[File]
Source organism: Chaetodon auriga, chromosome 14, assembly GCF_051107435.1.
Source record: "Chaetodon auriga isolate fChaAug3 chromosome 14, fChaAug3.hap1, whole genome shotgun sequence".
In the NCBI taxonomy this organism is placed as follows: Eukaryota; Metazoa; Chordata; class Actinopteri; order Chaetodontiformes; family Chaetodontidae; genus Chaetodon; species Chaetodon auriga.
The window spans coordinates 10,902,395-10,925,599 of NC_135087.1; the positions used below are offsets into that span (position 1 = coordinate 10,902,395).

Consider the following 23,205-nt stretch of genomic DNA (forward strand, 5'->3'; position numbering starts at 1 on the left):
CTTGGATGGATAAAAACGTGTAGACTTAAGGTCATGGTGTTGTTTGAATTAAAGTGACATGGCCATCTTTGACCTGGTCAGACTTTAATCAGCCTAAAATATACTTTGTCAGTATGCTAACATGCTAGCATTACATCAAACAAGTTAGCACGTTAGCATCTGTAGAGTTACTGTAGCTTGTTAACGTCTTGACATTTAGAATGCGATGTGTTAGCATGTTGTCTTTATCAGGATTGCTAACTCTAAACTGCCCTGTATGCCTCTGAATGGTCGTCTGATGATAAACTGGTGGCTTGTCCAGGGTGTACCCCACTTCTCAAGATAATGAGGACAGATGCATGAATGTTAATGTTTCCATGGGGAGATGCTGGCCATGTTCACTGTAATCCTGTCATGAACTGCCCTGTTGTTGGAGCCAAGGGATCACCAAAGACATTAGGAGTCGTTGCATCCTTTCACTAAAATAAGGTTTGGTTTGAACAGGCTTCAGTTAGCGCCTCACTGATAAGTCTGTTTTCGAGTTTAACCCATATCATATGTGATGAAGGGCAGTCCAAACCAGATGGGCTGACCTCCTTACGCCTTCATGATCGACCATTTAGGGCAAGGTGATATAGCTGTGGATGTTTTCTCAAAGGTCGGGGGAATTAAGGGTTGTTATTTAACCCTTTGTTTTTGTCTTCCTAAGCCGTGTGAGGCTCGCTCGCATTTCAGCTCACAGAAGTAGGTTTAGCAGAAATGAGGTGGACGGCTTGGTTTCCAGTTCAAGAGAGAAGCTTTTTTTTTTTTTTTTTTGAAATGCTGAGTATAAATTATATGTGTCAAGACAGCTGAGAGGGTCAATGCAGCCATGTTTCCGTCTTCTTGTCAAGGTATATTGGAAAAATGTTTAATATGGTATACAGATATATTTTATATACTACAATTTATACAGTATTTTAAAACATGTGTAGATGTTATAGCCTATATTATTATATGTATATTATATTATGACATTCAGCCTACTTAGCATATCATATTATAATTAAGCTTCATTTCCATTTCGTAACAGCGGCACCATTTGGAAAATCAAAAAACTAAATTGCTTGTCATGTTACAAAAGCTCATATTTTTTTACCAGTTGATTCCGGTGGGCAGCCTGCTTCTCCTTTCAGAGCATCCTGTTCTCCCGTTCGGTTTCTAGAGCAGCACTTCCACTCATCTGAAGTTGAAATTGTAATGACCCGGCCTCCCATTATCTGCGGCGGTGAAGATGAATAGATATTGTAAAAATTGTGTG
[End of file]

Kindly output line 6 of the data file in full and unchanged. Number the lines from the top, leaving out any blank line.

CTTGGATGGATAAAAACGTGTAGACTTAAGGTCATGGTGTTGTTTGAATTAAAGTGACATGGCCATCTTTGACCTGGTCAGACTTTAATCAGCCTAAAATATACTTTGTCAGTATGCTAACATGCTAGCATTACATCAAACAAGTTAGCACGTTAGCATCTGTAGAGTTACTGTAGCTTGTTAACGTCTTGACATTTAGAATGCGATGTGTTAGCATGTTGTCTTTATCAGGATTGCTAACTCTAAACTGCCCTGTATGCCTCTGAATGGTCGTCTGATGATAAACTGGTGGCTTGTCCAGGGTGTACCCCACTTCTCAAGATAATGAGGACAGATGCATGAATGTTAATGTTTCCATGGGGAGATGCTGGCCATGTTCACTGTAATCCTGTCATGAACTGCCCTGTTGTTGGAGCCAAGGGATCACCAAAGACATTAGGAGTCGTTGCATCCTTTCACTAAAATAAGGTTTGGTTTGAACAGGCTTCAGTTAGCGCCTCACTGATAAGTCTGTTTTCGAGTTTAACCCATATCATATGTGATGAAGGGCAGTCCAAACCAGATGGGCTGACCTCCTTACGCCTTCATGATCGACCATTTAGGGCAAGGTGATATAGCTGTGGATGTTTTCTCAAAGGTCGGGGGAATTAAGGGTTGTTATTTAACCCTTTGTTTTTGTCTTCCTAAGCCGTGTGAGGCTCGCTCGCATTTCAGCTCACAGAAGTAGGTTTAGCAGAAATGAGGTGGACGGCTTGGTTTCCAGTTCAAGAGAGAAGCTTTTTTTTTTTTTTTTTTGAAATGCTGAGTATAAATTATATGTGTCAAGACAGCTGAGAGGGTCAATGCAGCCATGTTTCCGTCTTCTTGTCAAGGTATATTGGAAAAATGTTTAATATGGTATACAGATATATTTTATATACTACAATTTATACAGTATTTTAAAACATGTGTAGATGTTATAGCCTATATTATTATATGTATATTATATTATGACATTCAGCCTACTTAGCATATCATATTATAATTAAGCTTCATTTCCATTTCGTAACAGCGGCACCATTTGGAAAATCAAAAAACTAAATTGCTTGTCATGTTACAAAAGCTCATATTTTTTTACCAGTTGATTCCGGTGGGCAGCCTGCTTCTCCTTTCAGAGCATCCTGTTCTCCCGTTCGGTTTCTAGAGCAGCACTTCCACTCATCTGAAGTTGAAATTGTAATGACCCGGCCTCCCATTATCTGCGGCGGTGAAGATGAATAGATATTGTAAAAATTGTGTG